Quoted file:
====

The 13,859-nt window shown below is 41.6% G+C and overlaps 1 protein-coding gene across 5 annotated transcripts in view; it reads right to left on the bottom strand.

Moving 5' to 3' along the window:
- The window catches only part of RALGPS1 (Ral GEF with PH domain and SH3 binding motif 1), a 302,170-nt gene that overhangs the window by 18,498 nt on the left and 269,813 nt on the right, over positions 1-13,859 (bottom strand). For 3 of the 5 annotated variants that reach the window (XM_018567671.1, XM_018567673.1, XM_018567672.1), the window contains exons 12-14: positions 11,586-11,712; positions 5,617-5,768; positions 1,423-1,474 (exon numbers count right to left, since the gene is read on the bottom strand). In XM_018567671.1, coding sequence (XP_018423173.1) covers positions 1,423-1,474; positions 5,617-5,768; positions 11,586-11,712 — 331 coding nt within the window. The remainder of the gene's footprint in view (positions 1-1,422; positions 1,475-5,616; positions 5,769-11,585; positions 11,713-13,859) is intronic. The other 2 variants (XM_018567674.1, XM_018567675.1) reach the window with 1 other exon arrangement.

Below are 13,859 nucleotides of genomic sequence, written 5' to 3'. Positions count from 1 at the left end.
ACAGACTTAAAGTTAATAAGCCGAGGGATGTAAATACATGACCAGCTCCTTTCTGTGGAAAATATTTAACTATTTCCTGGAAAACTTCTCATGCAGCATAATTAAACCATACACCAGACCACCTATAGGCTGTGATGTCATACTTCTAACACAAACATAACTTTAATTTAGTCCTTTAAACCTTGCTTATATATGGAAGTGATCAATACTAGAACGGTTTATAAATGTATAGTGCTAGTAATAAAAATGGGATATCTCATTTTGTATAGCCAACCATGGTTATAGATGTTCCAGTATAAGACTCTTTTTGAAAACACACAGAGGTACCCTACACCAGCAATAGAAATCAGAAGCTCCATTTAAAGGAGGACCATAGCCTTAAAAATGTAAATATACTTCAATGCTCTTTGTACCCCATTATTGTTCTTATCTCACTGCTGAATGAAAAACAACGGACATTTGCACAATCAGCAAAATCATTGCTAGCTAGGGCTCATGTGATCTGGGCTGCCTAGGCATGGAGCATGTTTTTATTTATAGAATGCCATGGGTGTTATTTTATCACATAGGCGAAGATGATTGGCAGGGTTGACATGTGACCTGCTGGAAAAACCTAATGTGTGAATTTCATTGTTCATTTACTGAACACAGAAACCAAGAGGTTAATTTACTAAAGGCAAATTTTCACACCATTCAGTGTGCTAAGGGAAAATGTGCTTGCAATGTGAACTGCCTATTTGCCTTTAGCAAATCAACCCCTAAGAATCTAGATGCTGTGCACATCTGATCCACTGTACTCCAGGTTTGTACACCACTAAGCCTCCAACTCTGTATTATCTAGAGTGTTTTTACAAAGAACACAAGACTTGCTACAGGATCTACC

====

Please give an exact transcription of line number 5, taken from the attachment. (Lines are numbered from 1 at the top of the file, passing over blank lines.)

ACAGACTTAAAGTTAATAAGCCGAGGGATGTAAATACATGACCAGCTCCTTTCTGTGGAAAATATTTAACTATTTCCTGGAAAACTTCTCATGCAGCATAATTAAACCATACACCAGACCACCTATAGGCTGTGATGTCATACTTCTAACACAAACATAACTTTAATTTAGTCCTTTAAACCTTGCTTATATATGGAAGTGATCAATACTAGAACGGTTTATAAATGTATAGTGCTAGTAATAAAAATGGGATATCTCATTTTGTATAGCCAACCATGGTTATAGATGTTCCAGTATAAGACTCTTTTTGAAAACACACAGAGGTACCCTACACCAGCAATAGAAATCAGAAGCTCCATTTAAAGGAGGACCATAGCCTTAAAAATGTAAATATACTTCAATGCTCTTTGTACCCCATTATTGTTCTTATCTCACTGCTGAATGAAAAACAACGGACATTTGCACAATCAGCAAAATCATTGCTAGCTAGGGCTCATGTGATCTGGGCTGCCTAGGCATGGAGCATGTTTTTATTTATAGAATGCCATGGGTGTTATTTTATCACATAGGCGAAGATGATTGGCAGGGTTGACATGTGACCTGCTGGAAAAACCTAATGTGTGAATTTCATTGTTCATTTACTGAACACAGAAACCAAGAGGTTAATTTACTAAAGGCAAATTTTCACACCATTCAGTGTGCTAAGGGAAAATGTGCTTGCAATGTGAACTGCCTATTTGCCTTTAGCAAATCAACCCCTAAGAATCTAGATGCTGTGCACATCTGATCCACTGTACTCCAGGTTTGTACACCACTAAGCCTCCAACTCTGTATTATCTAGAGTGTTTTTACAAAGAACACAAGACTTGCTACAGGATCTACC